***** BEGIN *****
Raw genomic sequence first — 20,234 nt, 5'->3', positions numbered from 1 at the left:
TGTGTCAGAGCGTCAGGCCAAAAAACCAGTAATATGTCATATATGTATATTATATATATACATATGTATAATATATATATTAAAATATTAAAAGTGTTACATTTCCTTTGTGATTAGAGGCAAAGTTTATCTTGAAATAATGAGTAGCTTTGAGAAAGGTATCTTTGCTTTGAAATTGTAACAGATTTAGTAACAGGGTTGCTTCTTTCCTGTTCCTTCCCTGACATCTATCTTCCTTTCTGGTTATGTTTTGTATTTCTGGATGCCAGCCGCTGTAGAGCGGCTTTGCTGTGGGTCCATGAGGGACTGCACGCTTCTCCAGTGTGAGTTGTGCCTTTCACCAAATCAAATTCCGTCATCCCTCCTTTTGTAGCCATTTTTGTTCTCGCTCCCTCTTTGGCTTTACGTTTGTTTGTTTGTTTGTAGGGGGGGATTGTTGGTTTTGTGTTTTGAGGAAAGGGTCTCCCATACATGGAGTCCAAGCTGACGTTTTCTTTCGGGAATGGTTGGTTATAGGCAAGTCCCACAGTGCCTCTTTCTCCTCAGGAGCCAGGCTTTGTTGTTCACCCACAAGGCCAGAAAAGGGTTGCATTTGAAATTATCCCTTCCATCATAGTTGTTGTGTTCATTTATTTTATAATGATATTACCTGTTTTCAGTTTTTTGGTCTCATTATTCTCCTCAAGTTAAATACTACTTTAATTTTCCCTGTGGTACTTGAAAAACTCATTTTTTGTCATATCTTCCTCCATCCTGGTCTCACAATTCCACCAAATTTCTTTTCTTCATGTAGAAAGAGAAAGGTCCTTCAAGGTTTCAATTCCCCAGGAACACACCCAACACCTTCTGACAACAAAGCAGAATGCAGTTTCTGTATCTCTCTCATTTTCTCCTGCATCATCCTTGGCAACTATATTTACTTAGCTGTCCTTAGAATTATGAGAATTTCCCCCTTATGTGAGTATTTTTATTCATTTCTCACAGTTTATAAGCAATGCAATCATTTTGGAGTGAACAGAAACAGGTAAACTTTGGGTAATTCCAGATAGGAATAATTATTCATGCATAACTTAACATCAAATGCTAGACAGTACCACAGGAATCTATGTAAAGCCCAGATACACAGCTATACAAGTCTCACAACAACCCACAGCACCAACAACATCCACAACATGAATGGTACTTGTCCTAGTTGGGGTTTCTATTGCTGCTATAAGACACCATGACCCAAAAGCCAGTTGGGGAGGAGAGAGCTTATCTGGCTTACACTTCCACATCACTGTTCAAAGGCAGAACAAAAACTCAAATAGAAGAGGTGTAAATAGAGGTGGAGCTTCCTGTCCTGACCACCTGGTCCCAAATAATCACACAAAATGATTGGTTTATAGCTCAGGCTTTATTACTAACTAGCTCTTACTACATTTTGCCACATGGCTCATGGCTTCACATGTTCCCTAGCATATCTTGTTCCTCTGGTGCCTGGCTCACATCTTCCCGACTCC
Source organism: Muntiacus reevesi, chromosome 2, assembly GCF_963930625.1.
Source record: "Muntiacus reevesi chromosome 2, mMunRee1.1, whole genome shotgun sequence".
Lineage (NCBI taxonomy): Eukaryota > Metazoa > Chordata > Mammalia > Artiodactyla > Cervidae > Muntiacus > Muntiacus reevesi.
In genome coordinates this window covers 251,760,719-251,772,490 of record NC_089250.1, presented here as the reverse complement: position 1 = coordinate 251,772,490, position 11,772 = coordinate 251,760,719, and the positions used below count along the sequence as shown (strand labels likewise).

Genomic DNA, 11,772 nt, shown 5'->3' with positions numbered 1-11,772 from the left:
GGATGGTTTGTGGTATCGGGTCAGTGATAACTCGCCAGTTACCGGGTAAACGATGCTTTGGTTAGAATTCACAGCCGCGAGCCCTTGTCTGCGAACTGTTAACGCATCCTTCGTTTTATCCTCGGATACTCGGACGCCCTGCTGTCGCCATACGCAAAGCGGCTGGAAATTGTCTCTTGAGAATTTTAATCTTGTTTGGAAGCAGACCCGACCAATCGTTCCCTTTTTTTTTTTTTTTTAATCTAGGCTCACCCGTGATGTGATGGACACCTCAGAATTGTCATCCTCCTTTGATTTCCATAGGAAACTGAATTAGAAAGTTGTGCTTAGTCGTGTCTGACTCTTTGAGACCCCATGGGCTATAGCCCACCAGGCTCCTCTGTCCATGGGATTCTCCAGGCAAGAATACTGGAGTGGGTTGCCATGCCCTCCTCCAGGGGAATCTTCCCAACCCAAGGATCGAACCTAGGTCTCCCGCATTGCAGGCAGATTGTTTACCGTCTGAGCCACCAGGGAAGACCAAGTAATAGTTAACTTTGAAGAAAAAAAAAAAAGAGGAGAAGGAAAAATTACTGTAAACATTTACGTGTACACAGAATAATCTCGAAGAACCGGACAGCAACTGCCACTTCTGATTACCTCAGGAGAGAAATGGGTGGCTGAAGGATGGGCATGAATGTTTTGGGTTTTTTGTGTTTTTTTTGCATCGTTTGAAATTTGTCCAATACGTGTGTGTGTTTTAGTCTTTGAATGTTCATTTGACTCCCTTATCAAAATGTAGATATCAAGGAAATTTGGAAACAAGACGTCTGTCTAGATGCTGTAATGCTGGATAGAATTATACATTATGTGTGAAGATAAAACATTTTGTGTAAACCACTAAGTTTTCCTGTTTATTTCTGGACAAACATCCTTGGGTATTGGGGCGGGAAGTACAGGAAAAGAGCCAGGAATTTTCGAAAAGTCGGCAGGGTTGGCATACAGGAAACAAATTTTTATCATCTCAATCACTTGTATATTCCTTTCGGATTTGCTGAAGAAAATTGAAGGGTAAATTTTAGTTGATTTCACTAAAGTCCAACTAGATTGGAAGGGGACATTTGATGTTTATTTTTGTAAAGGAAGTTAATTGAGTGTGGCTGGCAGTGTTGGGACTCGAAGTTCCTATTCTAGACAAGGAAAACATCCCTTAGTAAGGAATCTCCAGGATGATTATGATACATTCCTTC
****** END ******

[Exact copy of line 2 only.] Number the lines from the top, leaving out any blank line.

TGTGTCAGAGCGTCAGGCCAAAAAACCAGTAATATGTCATATATGTATATTATATATATACATATGTATAATATATATATTAAAATATTAAAAGTGTTACATTTCCTTTGTGATTAGAGGCAAAGTTTATCTTGAAATAATGAGTAGCTTTGAGAAAGGTATCTTTGCTTTGAAATTGTAACAGATTTAGTAACAGGGTTGCTTCTTTCCTGTTCCTTCCCTGACATCTATCTTCCTTTCTGGTTATGTTTTGTATTTCTGGATGCCAGCCGCTGTAGAGCGGCTTTGCTGTGGGTCCATGAGGGACTGCACGCTTCTCCAGTGTGAGTTGTGCCTTTCACCAAATCAAATTCCGTCATCCCTCCTTTTGTAGCCATTTTTGTTCTCGCTCCCTCTTTGGCTTTACGTTTGTTTGTTTGTTTGTAGGGGGGGATTGTTGGTTTTGTGTTTTGAGGAAAGGGTCTCCCATACATGGAGTCCAAGCTGACGTTTTCTTTCGGGAATGGTTGGTTATAGGCAAGTCCCACAGTGCCTCTTTCTCCTCAGGAGCCAGGCTTTGTTGTTCACCCACAAGGCCAGAAAAGGGTTGCATTTGAAATTATCCCTTCCATCATAGTTGTTGTGTTCATTTATTTTATAATGATATTACCTGTTTTCAGTTTTTTGGTCTCATTATTCTCCTCAAGTTAAATACTACTTTAATTTTCCCTGTGGTACTTGAAAAACTCATTTTTTGTCATATCTTCCTCCATCCTGGTCTCACAATTCCACCAAATTTCTTTTCTTCATGTAGAAAGAGAAAGGTCCTTCAAGGTTTCAATTCCCCAGGAACACACCCAACACCTTCTGACAACAAAGCAGAATGCAGTTTCTGTATCTCTCTCATTTTCTCCTGCATCATCCTTGGCAACTATATTTACTTAGCTGTCCTTAGAATTATGAGAATTTCCCCCTTATGTGAGTATTTTTATTCATTTCTCACAGTTTATAAGCAATGCAATCATTTTGGAGTGAACAGAAACAGGTAAACTTTGGGTAATTCCAGATAGGAATAATTATTCATGCATAACTTAACATCAAATGCTAGACAGTACCACAGGAATCTATGTAAAGCCCAGATACACAGCTATACAAGTCTCACAACAACCCACAGCACCAACAACATCCACAACATGAATGGTACTTGTCCTAGTTGGGGTTTCTATTGCTGCTATAAGACACCATGACCCAAAAGCCAGTTGGGGAGGAGAGAGCTTATCTGGCTTACACTTCCACATCACTGTTCAAAGGCAGAACAAAAACTCAAATAGAAGAGGTGTAAATAGAGGTGGAGCTTCCTGTCCTGACCACCTGGTCCCAAATAATCACACAAAATGATTGGTTTATAGCTCAGGCTTTATTACTAACTAGCTCTTACTACATTTTGCCACATGGCTCATGGCTTCACATGTTCCCTAGCATATCTTGTTCCTCTGGTGCCTGGCTCACATCTTCCCGACTCC